6. In 2012 we took a great loop down on the City of New Orleans where we visited the namesake’s site of the decisive battle of the War of the 1812 over to Atlanta, up to Washington DC and back west. With broader history, we renamed it to History Train which also covered the battle of Yorktown, the end of the Revolutionary War. Incidentally I dreamed up this giant loop for the first, 1991 tour’s leader but he rejected it so I kept it the idea in mind for 21 years until I found the chartered rail option that would make it work. Right before the rail journey
  7. 2013 Washington DC & Williamsburg, Virginia were where the train was parked in the station.
  8. 2014 Philadelphia and Boston were the hits on this itinerary. Not just battlefields or museums, we included social history, and of course old train stops.
  9. For 2015’s History Train we managed to hire the retired Chief of US Army History as our private guide for the battle of Richmond and Appomattox!
  10. We skipped a year and then in 2017 having finished with Civil War battles’ 150th anniversaries, History Train still found plenty to see and do in San Antonio (the Alamo) for Cinco de Mayo and New Orleans (plantations and the National WWII Museum). So by traveling with and listening to the many repeat travelers, we evolved the features to cater to their interests.
  11. Meanwhile, another offshoot popped out of the ground. Over ten years, 2005-2015, a wargamer asked me if I could arrange his Napoleonic re-enactor group’s air fare and land arrangements as they participated in four 200th anniversary demonstrations of Napoleon’s battles throughout Europe. They started with Austerlitz, Czech Republic in 2005 then Germany’s Jena-Auerstadt in 2005, Leipzig 2013 and culminated with Waterloo, Belgium in 2015. Between hotel stays, the 21e Régiment d’Infanterie de Ligne, 3e Compagnie had a truly land tour. These guys were “under canvas” for an “intense” experience between their skirmishes with real muskets (thankfully firing blanks). For Jena, the day before travel the Dutch government made new rules requirin paper certificates for each traveler to allow their muskets to be carried in gun cases in the baggage compartment. This require fast action and forwarding on scans to each traveler spread around the USA. I will save the story about the officer’s sword for when you call.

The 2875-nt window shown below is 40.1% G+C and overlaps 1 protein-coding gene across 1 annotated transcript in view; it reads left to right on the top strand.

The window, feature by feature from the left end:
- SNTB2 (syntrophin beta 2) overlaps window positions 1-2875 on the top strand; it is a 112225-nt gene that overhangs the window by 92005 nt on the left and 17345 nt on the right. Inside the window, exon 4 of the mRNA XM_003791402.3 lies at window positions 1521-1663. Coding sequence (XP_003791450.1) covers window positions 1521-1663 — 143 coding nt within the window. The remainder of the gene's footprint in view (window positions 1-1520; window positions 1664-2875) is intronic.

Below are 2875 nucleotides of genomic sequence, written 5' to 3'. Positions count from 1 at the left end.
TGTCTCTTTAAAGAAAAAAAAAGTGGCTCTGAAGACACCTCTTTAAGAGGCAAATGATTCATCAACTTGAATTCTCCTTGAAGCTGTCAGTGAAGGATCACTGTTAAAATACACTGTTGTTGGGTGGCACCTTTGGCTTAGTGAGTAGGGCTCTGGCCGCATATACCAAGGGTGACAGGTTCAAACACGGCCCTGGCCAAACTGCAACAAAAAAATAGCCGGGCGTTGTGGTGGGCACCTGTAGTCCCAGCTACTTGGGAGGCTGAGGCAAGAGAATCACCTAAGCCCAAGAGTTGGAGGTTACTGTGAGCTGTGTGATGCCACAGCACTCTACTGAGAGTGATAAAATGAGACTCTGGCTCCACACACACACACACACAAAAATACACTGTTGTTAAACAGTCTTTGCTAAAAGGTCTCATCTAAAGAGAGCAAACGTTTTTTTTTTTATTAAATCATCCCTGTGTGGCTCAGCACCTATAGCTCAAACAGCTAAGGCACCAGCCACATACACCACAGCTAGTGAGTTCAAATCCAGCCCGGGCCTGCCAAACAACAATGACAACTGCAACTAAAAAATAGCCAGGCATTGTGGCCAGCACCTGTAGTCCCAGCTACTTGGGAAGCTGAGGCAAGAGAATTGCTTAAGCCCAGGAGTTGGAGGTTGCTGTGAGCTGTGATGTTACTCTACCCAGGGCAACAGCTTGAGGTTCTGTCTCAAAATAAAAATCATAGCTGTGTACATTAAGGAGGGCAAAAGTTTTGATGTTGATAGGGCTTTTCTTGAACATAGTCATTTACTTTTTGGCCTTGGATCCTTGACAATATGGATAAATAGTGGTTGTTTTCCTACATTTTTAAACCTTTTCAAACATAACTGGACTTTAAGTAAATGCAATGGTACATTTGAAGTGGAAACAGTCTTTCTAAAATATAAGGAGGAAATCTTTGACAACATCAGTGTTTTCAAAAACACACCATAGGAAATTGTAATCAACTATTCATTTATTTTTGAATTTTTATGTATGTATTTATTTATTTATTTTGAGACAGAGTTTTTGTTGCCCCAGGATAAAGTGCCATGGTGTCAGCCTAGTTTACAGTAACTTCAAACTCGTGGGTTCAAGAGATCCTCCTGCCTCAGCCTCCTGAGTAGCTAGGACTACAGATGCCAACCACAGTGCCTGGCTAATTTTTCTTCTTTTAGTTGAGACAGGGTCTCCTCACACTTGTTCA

12. 2018 is a work in progress and called Wargamers Battlefield. The basic, planning map (with stops and features subject to change) is shown immediately below the next paragraph). For more about the tour, click here.

So 13 more custom tours grew out of this unusually specialized tour! The individuals who traveled with these groups could have done something similar on their own but they would not had the ease, savings and camaraderie of traveling with like-minded people. I would guess that for many these were very memorable experiences that they might not have dreamed they’d get to do otherwise.